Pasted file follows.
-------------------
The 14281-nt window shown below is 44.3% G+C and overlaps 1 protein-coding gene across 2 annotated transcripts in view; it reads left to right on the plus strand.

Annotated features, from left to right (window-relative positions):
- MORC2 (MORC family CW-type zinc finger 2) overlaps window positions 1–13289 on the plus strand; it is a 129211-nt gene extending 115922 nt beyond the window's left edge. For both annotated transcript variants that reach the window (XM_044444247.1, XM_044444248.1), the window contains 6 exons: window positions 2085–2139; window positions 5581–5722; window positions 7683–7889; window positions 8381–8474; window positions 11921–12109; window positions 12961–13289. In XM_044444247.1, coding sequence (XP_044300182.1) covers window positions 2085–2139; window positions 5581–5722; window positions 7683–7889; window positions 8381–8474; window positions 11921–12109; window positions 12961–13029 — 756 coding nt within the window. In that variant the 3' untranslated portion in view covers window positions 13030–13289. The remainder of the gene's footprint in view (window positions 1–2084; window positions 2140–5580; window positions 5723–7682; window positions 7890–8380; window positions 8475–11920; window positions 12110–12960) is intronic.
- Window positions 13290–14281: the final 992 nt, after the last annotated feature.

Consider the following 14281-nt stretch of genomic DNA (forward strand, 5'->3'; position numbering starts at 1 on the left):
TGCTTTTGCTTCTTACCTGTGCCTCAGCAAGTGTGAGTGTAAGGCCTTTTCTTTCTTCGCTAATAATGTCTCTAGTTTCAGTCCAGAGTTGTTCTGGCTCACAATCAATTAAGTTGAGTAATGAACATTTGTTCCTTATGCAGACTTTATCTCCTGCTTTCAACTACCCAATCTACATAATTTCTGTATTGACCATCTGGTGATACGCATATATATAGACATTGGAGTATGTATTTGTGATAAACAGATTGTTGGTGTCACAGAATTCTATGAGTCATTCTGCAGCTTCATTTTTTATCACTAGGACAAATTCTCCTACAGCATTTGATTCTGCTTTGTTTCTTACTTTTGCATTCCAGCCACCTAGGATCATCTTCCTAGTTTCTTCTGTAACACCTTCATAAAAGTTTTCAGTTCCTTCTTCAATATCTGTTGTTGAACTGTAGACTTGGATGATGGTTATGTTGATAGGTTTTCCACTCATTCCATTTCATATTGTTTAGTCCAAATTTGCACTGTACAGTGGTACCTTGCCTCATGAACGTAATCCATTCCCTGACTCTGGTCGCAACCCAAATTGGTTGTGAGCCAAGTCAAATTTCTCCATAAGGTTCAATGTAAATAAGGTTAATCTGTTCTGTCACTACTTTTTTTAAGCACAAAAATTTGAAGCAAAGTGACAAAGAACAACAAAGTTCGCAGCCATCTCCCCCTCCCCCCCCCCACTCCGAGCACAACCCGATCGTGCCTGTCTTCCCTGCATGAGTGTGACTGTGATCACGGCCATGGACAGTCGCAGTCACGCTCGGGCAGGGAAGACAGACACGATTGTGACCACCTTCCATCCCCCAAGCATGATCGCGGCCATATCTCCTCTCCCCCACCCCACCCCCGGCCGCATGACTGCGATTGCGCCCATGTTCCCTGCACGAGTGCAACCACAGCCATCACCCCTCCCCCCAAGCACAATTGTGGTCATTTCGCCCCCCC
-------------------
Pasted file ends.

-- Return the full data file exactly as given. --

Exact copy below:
The 14281-nt window shown below is 44.3% G+C and overlaps 1 protein-coding gene across 2 annotated transcripts in view; it reads left to right on the plus strand.

Annotated features, from left to right (window-relative positions):
- MORC2 (MORC family CW-type zinc finger 2) overlaps window positions 1–13289 on the plus strand; it is a 129211-nt gene extending 115922 nt beyond the window's left edge. For both annotated transcript variants that reach the window (XM_044444247.1, XM_044444248.1), the window contains 6 exons: window positions 2085–2139; window positions 5581–5722; window positions 7683–7889; window positions 8381–8474; window positions 11921–12109; window positions 12961–13289. In XM_044444247.1, coding sequence (XP_044300182.1) covers window positions 2085–2139; window positions 5581–5722; window positions 7683–7889; window positions 8381–8474; window positions 11921–12109; window positions 12961–13029 — 756 coding nt within the window. In that variant the 3' untranslated portion in view covers window positions 13030–13289. The remainder of the gene's footprint in view (window positions 1–2084; window positions 2140–5580; window positions 5723–7682; window positions 7890–8380; window positions 8475–11920; window positions 12110–12960) is intronic.
- Window positions 13290–14281: the final 992 nt, after the last annotated feature.

Consider the following 14281-nt stretch of genomic DNA (forward strand, 5'->3'; position numbering starts at 1 on the left):
TGCTTTTGCTTCTTACCTGTGCCTCAGCAAGTGTGAGTGTAAGGCCTTTTCTTTCTTCGCTAATAATGTCTCTAGTTTCAGTCCAGAGTTGTTCTGGCTCACAATCAATTAAGTTGAGTAATGAACATTTGTTCCTTATGCAGACTTTATCTCCTGCTTTCAACTACCCAATCTACATAATTTCTGTATTGACCATCTGGTGATACGCATATATATAGACATTGGAGTATGTATTTGTGATAAACAGATTGTTGGTGTCACAGAATTCTATGAGTCATTCTGCAGCTTCATTTTTTATCACTAGGACAAATTCTCCTACAGCATTTGATTCTGCTTTGTTTCTTACTTTTGCATTCCAGCCACCTAGGATCATCTTCCTAGTTTCTTCTGTAACACCTTCATAAAAGTTTTCAGTTCCTTCTTCAATATCTGTTGTTGAACTGTAGACTTGGATGATGGTTATGTTGATAGGTTTTCCACTCATTCCATTTCATATTGTTTAGTCCAAATTTGCACTGTACAGTGGTACCTTGCCTCATGAACGTAATCCATTCCCTGACTCTGGTCGCAACCCAAATTGGTTGTGAGCCAAGTCAAATTTCTCCATAAGGTTCAATGTAAATAAGGTTAATCTGTTCTGTCACTACTTTTTTTAAGCACAAAAATTTGAAGCAAAGTGACAAAGAACAACAAAGTTCGCAGCCATCTCCCCCTCCCCCCCCCCACTCCGAGCACAACCCGATCGTGCCTGTCTTCCCTGCATGAGTGTGACTGTGATCACGGCCATGGACAGTCGCAGTCACGCTCGGGCAGGGAAGACAGACACGATTGTGACCACCTTCCATCCCCCAAGCATGATCGCGGCCATATCTCCTCTCCCCCACCCCACCCCCGGCCGCATGACTGCGATTGCGCCCATGTTCCCTGCACGAGTGCAACCACAGCCATCACCCCTCCCCCCAAGCACAATTGTGGTCATTTCGCCCCCCC